A new exploit for Safari (and Firefox and Internet Explorer and iPhone etc) is revealed every year at the PWN2OWN contest. ComputerWorld has coverage of this years event.
     
angelmb
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May 24, 2010, 12:51 PM
 
The least secure software right now comes from Adobe. That should be your main concern.

BTW, a month ago Apple hired Window Snyder, the guy played a lead role in helping Microsoft turn around their security record. What would you think about it?.

Originally Posted by CharlesS View Post
That was AutoStart.9805. I remember one of the MacAddict CDs actually getting infected by it at some point, causing a huge recall.
Same thing happened to a MacWorld (Spain Edition) years ago.
     
is not
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May 24, 2010, 01:20 PM
 
Originally Posted by angelmb View Post
The least secure software right now comes from Adobe. That should be your main concern.
I though that windows was !
     
Hawkeye_a  (op)
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May 24, 2010, 11:42 PM
 
Thanks for the information guys. I've sort of drifted away from keeping up with this stuff since i switched to the Mac (which is a good and bad thing).

Thanks for the brush up.
     
Big Mac
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May 25, 2010, 12:10 AM
 
Originally Posted by angelmb View Post
BTW, a month ago Apple hired Window Snyder, the guy played a lead role in helping Microsoft turn around their security record. What would you think about it?:
Very interesting. Apple's taking security even more seriously. Thank you for the reference to Snyder. I read up on the subject and found out more about her:

Window Snyder (Wikipedia)

"The natural progress of things is for liberty to yield and government to gain ground." TJ
     
Person Man
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May 25, 2010, 08:17 AM
 
Originally Posted by Big Mac View Post
Very interesting. Apple's taking security even more seriously. Thank you for the reference to Snyder. I read up on the subject and found out more about her:

Window Snyder (Wikipedia)
I think it's funny that a woman named Window worked on the security of Windows.
     
angelmb
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May 25, 2010, 08:30 AM
 


     
amazing
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May 25, 2010, 09:22 AM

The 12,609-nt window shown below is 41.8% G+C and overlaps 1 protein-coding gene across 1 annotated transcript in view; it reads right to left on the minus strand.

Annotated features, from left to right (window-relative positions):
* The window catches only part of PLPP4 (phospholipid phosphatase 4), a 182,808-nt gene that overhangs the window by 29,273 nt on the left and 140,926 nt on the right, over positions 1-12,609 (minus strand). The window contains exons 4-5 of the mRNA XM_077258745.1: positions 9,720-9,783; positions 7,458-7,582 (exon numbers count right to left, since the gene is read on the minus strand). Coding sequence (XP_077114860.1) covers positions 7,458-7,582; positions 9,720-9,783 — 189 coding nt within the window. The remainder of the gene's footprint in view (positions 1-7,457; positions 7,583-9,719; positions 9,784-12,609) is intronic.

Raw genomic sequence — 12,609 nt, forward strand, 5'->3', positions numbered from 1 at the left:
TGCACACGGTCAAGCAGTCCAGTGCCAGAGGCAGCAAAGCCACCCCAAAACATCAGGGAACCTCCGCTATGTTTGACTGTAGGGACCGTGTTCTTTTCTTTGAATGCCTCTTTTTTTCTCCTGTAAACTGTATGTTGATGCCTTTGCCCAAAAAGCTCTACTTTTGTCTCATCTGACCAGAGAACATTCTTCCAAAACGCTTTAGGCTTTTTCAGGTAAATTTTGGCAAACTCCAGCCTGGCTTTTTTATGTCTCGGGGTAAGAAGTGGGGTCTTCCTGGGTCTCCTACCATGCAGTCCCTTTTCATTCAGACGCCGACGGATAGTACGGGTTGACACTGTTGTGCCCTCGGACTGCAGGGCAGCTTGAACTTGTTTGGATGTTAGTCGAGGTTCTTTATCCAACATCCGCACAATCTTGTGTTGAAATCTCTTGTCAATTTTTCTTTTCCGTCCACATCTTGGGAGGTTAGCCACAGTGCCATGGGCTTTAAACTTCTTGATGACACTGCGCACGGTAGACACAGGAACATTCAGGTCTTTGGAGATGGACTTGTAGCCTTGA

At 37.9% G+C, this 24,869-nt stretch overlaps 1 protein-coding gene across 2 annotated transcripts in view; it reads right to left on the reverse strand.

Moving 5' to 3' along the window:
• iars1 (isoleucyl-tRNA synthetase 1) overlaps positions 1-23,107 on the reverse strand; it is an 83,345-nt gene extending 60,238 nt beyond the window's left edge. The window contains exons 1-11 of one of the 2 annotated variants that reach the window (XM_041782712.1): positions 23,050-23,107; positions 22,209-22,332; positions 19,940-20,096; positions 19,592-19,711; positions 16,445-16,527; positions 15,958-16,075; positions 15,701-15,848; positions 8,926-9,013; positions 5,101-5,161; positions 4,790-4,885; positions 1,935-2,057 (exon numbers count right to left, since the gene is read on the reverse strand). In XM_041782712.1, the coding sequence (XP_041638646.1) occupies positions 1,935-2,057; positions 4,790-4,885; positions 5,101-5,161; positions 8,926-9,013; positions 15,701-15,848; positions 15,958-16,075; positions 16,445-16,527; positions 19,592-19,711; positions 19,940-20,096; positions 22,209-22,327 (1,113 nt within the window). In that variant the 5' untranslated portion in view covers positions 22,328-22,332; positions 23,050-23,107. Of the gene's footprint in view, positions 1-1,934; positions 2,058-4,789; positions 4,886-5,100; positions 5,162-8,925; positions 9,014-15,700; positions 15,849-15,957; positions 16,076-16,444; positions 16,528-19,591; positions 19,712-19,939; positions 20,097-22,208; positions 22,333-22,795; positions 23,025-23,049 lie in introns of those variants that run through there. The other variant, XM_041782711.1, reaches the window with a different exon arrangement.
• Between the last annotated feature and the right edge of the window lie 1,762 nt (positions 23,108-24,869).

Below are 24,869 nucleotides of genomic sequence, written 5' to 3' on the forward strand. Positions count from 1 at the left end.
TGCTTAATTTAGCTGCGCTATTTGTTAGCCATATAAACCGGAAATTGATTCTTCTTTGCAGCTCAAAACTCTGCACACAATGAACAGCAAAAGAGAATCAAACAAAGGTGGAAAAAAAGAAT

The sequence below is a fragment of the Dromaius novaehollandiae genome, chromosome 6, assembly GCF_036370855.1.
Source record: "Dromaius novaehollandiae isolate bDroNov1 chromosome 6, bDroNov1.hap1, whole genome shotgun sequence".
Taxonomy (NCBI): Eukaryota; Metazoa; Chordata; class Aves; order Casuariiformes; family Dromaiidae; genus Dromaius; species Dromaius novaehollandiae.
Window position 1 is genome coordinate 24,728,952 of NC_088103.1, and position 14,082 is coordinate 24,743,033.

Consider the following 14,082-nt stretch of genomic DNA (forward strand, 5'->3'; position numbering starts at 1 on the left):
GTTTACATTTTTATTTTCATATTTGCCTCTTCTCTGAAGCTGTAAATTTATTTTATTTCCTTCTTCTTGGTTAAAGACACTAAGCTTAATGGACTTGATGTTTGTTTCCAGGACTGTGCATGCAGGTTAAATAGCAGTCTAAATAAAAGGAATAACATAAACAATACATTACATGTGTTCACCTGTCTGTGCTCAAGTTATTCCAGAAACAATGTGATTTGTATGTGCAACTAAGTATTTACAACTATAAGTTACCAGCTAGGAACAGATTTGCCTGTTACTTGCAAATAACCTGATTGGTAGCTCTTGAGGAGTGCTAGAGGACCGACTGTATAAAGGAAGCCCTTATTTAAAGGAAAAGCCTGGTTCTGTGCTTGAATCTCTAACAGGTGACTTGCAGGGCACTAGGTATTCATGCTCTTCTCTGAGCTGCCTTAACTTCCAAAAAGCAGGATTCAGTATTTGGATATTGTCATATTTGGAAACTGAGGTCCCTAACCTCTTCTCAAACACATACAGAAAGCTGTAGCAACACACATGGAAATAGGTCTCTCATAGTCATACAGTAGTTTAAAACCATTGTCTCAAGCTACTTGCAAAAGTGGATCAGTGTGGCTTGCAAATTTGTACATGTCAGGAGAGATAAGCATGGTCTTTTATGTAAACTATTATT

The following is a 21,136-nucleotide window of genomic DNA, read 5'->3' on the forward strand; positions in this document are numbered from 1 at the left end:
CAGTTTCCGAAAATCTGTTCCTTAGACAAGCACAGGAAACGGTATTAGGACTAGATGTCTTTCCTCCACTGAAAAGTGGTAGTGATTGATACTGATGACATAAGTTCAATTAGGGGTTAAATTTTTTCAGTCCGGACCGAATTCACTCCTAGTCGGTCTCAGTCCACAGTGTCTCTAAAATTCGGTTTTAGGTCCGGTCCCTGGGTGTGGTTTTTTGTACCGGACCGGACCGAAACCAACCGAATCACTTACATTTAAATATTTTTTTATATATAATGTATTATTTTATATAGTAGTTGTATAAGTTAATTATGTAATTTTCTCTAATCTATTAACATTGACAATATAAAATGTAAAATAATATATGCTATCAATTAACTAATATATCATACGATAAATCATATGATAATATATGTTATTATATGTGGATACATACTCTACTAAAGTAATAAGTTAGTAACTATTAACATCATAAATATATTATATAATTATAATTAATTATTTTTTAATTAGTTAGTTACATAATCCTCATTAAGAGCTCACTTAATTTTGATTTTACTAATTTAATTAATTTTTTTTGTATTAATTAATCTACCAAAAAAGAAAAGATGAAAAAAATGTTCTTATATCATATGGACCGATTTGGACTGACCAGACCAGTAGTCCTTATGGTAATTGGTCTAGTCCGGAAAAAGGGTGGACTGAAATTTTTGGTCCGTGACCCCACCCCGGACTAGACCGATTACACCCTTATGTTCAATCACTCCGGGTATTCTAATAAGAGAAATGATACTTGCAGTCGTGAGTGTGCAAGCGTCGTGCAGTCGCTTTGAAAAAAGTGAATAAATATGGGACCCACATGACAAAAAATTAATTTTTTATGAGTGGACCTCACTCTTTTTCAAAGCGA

Wow!

Blocking pop-unders is a seriously moving target. Block 'em one way and you soon find that they've figured out another way to pop-under...especially netflix...

Here's a tip from macintouch.com, just saw it yesterday and don't know if it works consistently yet, but it certainly can't hurt, especially that annoying netflix pop-under: and apparently you have to open up the browser to accept cookies for the service to set a cookie, but once you've got that cookie you can close the browser again:


OptMD.com > FAQ

you can read the faq, and then go to the "opt out" tab. Might have to do it for every browser you use. it's working so far in firefox.
     
angelmb
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May 25, 2010, 02:08 PM
 
Beware of tapnapping.
     
Big Mac
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Jun 20, 2010, 04:48 AM
 
Some interesting developments related to this thread:

It turns out that Apple is actively blocking some malware from executing with OS security updates. There was some doubt about whether or not Apple was selectively blocking malware from executing, but this confirms it.

And here's a good post on Slashdot that explains some reasons why OS X remains superior to Windows as far as security is concerned.
( Last edited by Big Mac; Jun 20, 2010 at 02:38 PM. )

"The natural progress of things is for liberty to yield and government to gain ground." TJ
     
Spheric Harlot
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Jun 20, 2010, 05:00 AM
 
That /. post is smacked about fairly strongly in the ensuing discussion.
     
Big Mac
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Jun 20, 2010, 05:09 AM
 
And the OP defends himself and shoots down the would be smacker. I thought it was a pretty good general-scope post, at least.
( Last edited by Big Mac; Jun 20, 2010 at 02:35 PM. )

"The natural progress of things is for liberty to yield and government to gain ground." TJ